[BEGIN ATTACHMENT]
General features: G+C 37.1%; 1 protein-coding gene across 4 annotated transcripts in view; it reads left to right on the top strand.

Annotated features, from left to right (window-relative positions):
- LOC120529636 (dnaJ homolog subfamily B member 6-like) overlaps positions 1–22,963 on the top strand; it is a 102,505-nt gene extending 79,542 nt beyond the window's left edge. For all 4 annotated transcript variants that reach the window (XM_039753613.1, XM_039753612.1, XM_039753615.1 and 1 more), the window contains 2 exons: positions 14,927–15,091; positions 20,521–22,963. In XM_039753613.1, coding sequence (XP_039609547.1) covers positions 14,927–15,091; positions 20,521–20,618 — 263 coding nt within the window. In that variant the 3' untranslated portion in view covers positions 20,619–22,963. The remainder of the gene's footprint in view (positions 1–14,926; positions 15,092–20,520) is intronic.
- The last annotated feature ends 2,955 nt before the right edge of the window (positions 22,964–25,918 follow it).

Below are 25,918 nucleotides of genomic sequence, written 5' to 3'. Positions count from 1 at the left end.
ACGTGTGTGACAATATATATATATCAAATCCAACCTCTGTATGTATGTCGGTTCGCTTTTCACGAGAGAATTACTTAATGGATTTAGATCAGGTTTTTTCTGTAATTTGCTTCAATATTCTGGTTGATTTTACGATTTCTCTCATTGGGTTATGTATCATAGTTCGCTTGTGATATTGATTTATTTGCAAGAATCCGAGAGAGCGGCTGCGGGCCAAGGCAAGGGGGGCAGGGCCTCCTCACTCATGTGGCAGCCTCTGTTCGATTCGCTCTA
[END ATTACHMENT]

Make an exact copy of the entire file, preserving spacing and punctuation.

General features: G+C 37.1%; 1 protein-coding gene across 4 annotated transcripts in view; it reads left to right on the top strand.

Annotated features, from left to right (window-relative positions):
- LOC120529636 (dnaJ homolog subfamily B member 6-like) overlaps positions 1–22,963 on the top strand; it is a 102,505-nt gene extending 79,542 nt beyond the window's left edge. For all 4 annotated transcript variants that reach the window (XM_039753613.1, XM_039753612.1, XM_039753615.1 and 1 more), the window contains 2 exons: positions 14,927–15,091; positions 20,521–22,963. In XM_039753613.1, coding sequence (XP_039609547.1) covers positions 14,927–15,091; positions 20,521–20,618 — 263 coding nt within the window. In that variant the 3' untranslated portion in view covers positions 20,619–22,963. The remainder of the gene's footprint in view (positions 1–14,926; positions 15,092–20,520) is intronic.
- The last annotated feature ends 2,955 nt before the right edge of the window (positions 22,964–25,918 follow it).

Below are 25,918 nucleotides of genomic sequence, written 5' to 3'. Positions count from 1 at the left end.
ACGTGTGTGACAATATATATATATCAAATCCAACCTCTGTATGTATGTCGGTTCGCTTTTCACGAGAGAATTACTTAATGGATTTAGATCAGGTTTTTTCTGTAATTTGCTTCAATATTCTGGTTGATTTTACGATTTCTCTCATTGGGTTATGTATCATAGTTCGCTTGTGATATTGATTTATTTGCAAGAATCCGAGAGAGCGGCTGCGGGCCAAGGCAAGGGGGGCAGGGCCTCCTCACTCATGTGGCAGCCTCTGTTCGATTCGCTCTA